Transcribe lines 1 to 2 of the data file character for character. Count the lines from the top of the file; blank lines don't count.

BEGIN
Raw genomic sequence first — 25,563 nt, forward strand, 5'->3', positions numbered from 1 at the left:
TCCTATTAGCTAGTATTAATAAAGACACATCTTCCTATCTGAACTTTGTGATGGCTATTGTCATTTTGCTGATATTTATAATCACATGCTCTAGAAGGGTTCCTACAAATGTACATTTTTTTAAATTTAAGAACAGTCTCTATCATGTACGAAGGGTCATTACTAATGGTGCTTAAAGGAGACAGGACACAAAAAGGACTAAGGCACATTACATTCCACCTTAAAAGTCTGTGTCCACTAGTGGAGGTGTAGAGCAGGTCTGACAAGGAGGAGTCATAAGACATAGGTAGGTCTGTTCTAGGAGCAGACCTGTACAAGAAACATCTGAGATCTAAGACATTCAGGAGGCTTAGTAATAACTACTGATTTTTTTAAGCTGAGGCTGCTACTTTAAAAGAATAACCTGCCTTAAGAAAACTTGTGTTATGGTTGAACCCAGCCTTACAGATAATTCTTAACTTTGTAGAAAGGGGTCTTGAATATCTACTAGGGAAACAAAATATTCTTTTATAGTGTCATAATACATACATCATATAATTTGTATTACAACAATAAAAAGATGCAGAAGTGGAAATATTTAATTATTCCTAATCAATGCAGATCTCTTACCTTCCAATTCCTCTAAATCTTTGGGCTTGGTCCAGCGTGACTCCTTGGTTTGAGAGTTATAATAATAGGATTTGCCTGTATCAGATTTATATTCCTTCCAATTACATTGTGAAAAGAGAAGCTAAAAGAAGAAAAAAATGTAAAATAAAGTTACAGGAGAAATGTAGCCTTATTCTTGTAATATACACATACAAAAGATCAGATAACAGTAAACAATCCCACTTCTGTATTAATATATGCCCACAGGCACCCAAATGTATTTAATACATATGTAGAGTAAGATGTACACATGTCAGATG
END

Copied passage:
Raw genomic sequence first — 25,563 nt, forward strand, 5'->3', positions numbered from 1 at the left:
TCCTATTAGCTAGTATTAATAAAGACACATCTTCCTATCTGAACTTTGTGATGGCTATTGTCATTTTGCTGATATTTATAATCACATGCTCTAGAAGGGTTCCTACAAATGTACATTTTTTTAAATTTAAGAACAGTCTCTATCATGTACGAAGGGTCATTACTAATGGTGCTTAAAGGAGACAGGACACAAAAAGGACTAAGGCACATTACATTCCACCTTAAAAGTCTGTGTCCACTAGTGGAGGTGTAGAGCAGGTCTGACAAGGAGGAGTCATAAGACATAGGTAGGTCTGTTCTAGGAGCAGACCTGTACAAGAAACATCTGAGATCTAAGACATTCAGGAGGCTTAGTAATAACTACTGATTTTTTTAAGCTGAGGCTGCTACTTTAAAAGAATAACCTGCCTTAAGAAAACTTGTGTTATGGTTGAACCCAGCCTTACAGATAATTCTTAACTTTGTAGAAAGGGGTCTTGAATATCTACTAGGGAAACAAAATATTCTTTTATAGTGTCATAATACATACATCATATAATTTGTATTACAACAATAAAAAGATGCAGAAGTGGAAATATTTAATTATTCCTAATCAATGCAGATCTCTTACCTTCCAATTCCTCTAAATCTTTGGGCTTGGTCCAGCGTGACTCCTTGGTTTGAGAGTTATAATAATAGGATTTGCCTGTATCAGATTTATATTCCTTCCAATTACATTGTGAAAAGAGAAGCTAAAAGAAGAAAAAAATGTAAAATAAAGTTACAGGAGAAATGTAGCCTTATTCTTGTAATATACACATACAAAAGATCAGATAACAGTAAACAATCCCACTTCTGTATTAATATATGCCCACAGGCACCCAAATGTATTTAATACATATGTAGAGTAAGATGTACACATGTCAGATG